Social media can be pretty awesome. It’s home to support groups, food blogs, and Mindy Kaling’s Instagram account. Being exposed to different images, places, ideas, and people through the lens of apps such as Facebook and Snapchat can inspire us and broaden our worldviews, but social media can be a double-edged sword. The cost of inspiration and entertainment is often the curse of comparison; social networking apps can create unrealistic standards and make us feel less confident in ourselves. That trend can hold true when it comes to our relationships too. We chatted with Bianca Rodriguez, a licensed marriage and family therapist, about ways to curb the habit.

A woman sits on a swing as she sadly reads her phone

“The most important thing to remember when you are scrolling through social media is that it is fiction loosely tied to real events,” Rodriguez says. “It’s a highlight reel of socially acceptable activities and achievements with a sprinkle of fairy dust and Photoshop.” A picture might be worth a thousand words, but even a thousand words don’t make up an entire story. Most of us know that social media isn’t reality, but Rodriguez encourages her clients to consider just how unrealistic social media can be at times. “No matter how perfect that family portrait looks online, there is a messy story behind it,” Rodriguez reminds us. “And what’s ironic is that it’s the mess that makes it so valuable because we have to fight for our relationships and work through the challenges.”

Therein lies the key: Most of the time, the mess behind the picture is beautiful too. We can’t possibly expect ourselves (or anyone else, for that matter) to air their dirty laundry and insecurities on public platforms. There’s a reason people choose to put their best foot forward online, so it makes sense that our online personas (and relationships) are a shinier, more perfect version than the real thing. The trouble comes when we stop assuming the same of others.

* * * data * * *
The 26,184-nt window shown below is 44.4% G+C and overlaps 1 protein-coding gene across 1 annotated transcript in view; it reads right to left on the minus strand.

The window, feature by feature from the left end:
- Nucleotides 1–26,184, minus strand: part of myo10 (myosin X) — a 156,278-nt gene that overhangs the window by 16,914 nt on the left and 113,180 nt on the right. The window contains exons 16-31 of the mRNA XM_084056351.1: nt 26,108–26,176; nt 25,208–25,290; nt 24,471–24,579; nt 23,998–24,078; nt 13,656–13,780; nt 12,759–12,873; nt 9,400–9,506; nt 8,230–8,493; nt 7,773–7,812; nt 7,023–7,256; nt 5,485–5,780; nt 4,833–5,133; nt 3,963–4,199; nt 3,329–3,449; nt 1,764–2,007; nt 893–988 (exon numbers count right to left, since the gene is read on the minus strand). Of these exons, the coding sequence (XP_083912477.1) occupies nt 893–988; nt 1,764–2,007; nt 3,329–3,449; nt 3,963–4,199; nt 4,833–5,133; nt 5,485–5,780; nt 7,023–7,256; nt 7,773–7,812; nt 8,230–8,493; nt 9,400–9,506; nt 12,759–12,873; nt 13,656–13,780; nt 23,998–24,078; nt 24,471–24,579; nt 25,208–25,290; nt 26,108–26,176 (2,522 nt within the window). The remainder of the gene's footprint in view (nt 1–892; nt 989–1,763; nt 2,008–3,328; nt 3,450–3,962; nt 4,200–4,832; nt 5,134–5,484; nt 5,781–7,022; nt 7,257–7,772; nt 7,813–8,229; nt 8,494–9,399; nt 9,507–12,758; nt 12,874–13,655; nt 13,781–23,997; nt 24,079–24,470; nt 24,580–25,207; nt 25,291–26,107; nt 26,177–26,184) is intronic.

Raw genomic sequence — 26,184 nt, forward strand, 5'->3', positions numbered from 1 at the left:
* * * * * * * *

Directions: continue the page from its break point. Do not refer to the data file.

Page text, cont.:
If you feel caught in this cycle of comparison, Rodriguez recommends looking inward at your own insecurities and desires. More specifically, she recommends that “you investigate what feelings are surfacing, allow yourself to experience them, and then devise a solution that supports your well-being.”

In this process, it might be helpful to consult a good friend or even your partner. For example, if looking at pictures of couples who travel the world together makes your relationship feel boring in comparison, your feelings might be telling you that you crave more spontaneity and adventure in your relationship. No matter what social media makes you feel about you and your partner, unpacking your feelings together might help you both take steps toward an even better relationship.

In addition to some reflection, Rodriguez recommends a social media hiatus — even if it’s only for a day. Taking a step back from those triggers will deepen your understanding of your own insecurities and desires about your own relationship, and will allow you to focus solely on your connection.

How do you curb social media comparison? Let us know @BritandCo!

(Photo via Getty)